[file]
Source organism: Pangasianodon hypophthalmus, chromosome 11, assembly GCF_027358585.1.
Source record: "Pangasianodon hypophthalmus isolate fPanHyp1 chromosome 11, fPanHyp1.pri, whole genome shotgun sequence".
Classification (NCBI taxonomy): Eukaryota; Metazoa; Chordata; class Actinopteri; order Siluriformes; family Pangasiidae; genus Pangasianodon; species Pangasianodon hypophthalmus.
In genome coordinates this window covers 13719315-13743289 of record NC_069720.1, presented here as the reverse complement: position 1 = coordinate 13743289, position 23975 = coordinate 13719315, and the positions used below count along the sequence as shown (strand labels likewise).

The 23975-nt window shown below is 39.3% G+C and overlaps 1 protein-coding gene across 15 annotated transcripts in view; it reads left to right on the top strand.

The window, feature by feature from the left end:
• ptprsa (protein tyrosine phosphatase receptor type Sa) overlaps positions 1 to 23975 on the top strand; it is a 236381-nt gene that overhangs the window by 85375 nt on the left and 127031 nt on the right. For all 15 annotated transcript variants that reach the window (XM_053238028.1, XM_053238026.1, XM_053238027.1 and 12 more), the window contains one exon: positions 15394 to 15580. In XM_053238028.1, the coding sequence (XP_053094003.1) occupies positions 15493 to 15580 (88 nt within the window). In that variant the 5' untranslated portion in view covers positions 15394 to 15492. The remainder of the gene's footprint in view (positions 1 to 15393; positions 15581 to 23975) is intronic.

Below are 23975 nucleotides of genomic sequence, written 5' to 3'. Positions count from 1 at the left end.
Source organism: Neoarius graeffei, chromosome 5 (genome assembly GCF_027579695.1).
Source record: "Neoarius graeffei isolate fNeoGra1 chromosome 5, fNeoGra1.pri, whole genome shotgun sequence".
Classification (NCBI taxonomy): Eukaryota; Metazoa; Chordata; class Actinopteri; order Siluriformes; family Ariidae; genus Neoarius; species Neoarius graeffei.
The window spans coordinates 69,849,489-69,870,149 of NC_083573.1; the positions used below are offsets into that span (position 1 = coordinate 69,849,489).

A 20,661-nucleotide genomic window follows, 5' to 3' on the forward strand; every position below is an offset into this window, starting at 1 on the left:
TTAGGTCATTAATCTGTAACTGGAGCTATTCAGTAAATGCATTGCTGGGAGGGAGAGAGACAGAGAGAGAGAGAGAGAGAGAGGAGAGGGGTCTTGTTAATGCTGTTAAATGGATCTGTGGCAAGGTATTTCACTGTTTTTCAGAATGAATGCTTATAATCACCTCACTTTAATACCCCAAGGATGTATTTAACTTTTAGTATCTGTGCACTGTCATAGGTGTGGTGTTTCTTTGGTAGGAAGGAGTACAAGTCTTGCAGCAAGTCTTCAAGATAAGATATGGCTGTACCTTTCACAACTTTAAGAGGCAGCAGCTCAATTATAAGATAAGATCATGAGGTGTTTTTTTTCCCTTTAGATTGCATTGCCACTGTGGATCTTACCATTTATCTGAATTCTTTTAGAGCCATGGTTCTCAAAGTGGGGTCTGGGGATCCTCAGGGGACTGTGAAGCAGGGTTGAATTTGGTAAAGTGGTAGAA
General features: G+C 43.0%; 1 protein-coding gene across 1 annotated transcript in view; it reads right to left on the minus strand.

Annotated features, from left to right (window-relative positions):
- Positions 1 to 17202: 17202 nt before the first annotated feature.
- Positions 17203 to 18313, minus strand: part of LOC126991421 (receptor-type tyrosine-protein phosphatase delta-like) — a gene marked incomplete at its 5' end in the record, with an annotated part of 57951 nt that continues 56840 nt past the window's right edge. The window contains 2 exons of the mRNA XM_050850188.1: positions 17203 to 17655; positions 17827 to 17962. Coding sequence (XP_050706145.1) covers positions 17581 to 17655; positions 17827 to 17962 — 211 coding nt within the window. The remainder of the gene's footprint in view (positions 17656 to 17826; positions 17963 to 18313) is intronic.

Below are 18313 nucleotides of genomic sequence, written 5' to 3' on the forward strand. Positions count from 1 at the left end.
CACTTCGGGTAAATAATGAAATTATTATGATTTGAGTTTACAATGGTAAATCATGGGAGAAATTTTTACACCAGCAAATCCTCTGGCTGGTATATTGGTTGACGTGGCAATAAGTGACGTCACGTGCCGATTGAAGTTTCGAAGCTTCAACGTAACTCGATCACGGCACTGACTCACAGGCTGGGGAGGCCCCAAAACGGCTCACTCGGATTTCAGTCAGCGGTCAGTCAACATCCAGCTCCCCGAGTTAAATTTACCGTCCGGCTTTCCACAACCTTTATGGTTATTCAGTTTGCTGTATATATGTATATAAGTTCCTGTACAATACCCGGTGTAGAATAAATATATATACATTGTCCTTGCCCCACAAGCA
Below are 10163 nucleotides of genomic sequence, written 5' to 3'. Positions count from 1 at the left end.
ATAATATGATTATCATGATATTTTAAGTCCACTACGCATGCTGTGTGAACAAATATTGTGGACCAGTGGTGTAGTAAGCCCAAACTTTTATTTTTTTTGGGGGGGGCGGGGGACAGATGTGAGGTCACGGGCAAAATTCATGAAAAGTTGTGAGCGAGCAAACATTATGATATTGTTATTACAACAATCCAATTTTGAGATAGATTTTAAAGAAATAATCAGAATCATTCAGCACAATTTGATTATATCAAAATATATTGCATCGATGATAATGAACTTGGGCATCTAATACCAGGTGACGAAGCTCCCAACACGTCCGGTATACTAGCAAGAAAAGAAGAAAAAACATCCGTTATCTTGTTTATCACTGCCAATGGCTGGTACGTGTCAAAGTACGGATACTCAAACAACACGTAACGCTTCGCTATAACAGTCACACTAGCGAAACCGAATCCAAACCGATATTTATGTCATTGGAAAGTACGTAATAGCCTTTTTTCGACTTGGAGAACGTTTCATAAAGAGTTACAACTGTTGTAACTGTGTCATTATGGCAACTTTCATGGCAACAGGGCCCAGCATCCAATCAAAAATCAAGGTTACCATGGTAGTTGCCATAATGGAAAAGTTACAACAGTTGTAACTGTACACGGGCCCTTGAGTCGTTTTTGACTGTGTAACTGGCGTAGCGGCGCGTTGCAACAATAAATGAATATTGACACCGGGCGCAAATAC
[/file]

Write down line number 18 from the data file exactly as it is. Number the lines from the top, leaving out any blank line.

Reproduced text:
- Positions 17203 to 18313, minus strand: part of LOC126991421 (receptor-type tyrosine-protein phosphatase delta-like) — a gene marked incomplete at its 5' end in the record, with an annotated part of 57951 nt that continues 56840 nt past the window's right edge. The window contains 2 exons of the mRNA XM_050850188.1: positions 17203 to 17655; positions 17827 to 17962. Coding sequence (XP_050706145.1) covers positions 17581 to 17655; positions 17827 to 17962 — 211 coding nt within the window. The remainder of the gene's footprint in view (positions 17656 to 17826; positions 17963 to 18313) is intronic.